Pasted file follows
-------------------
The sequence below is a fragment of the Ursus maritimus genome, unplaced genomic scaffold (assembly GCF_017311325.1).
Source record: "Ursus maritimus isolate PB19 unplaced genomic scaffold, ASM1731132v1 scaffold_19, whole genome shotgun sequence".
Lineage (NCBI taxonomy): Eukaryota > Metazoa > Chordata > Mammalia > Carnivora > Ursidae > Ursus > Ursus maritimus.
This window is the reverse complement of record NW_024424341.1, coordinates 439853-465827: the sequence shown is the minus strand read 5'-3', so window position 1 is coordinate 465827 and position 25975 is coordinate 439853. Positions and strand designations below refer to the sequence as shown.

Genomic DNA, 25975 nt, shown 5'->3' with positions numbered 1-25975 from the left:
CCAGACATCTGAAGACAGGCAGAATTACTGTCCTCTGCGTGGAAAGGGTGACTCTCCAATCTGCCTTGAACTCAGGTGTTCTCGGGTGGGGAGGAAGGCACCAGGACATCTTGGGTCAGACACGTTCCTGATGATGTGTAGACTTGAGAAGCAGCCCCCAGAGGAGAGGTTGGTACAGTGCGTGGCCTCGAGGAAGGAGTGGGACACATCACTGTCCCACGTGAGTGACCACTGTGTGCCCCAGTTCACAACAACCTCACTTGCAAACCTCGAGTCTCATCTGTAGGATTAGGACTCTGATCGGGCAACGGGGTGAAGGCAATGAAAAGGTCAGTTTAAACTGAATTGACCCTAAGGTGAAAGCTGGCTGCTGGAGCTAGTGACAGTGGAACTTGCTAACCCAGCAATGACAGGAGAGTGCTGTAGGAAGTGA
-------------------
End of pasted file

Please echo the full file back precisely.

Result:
The sequence below is a fragment of the Ursus maritimus genome, unplaced genomic scaffold (assembly GCF_017311325.1).
Source record: "Ursus maritimus isolate PB19 unplaced genomic scaffold, ASM1731132v1 scaffold_19, whole genome shotgun sequence".
Lineage (NCBI taxonomy): Eukaryota > Metazoa > Chordata > Mammalia > Carnivora > Ursidae > Ursus > Ursus maritimus.
This window is the reverse complement of record NW_024424341.1, coordinates 439853-465827: the sequence shown is the minus strand read 5'-3', so window position 1 is coordinate 465827 and position 25975 is coordinate 439853. Positions and strand designations below refer to the sequence as shown.

Genomic DNA, 25975 nt, shown 5'->3' with positions numbered 1-25975 from the left:
CCAGACATCTGAAGACAGGCAGAATTACTGTCCTCTGCGTGGAAAGGGTGACTCTCCAATCTGCCTTGAACTCAGGTGTTCTCGGGTGGGGAGGAAGGCACCAGGACATCTTGGGTCAGACACGTTCCTGATGATGTGTAGACTTGAGAAGCAGCCCCCAGAGGAGAGGTTGGTACAGTGCGTGGCCTCGAGGAAGGAGTGGGACACATCACTGTCCCACGTGAGTGACCACTGTGTGCCCCAGTTCACAACAACCTCACTTGCAAACCTCGAGTCTCATCTGTAGGATTAGGACTCTGATCGGGCAACGGGGTGAAGGCAATGAAAAGGTCAGTTTAAACTGAATTGACCCTAAGGTGAAAGCTGGCTGCTGGAGCTAGTGACAGTGGAACTTGCTAACCCAGCAATGACAGGAGAGTGCTGTAGGAAGTGA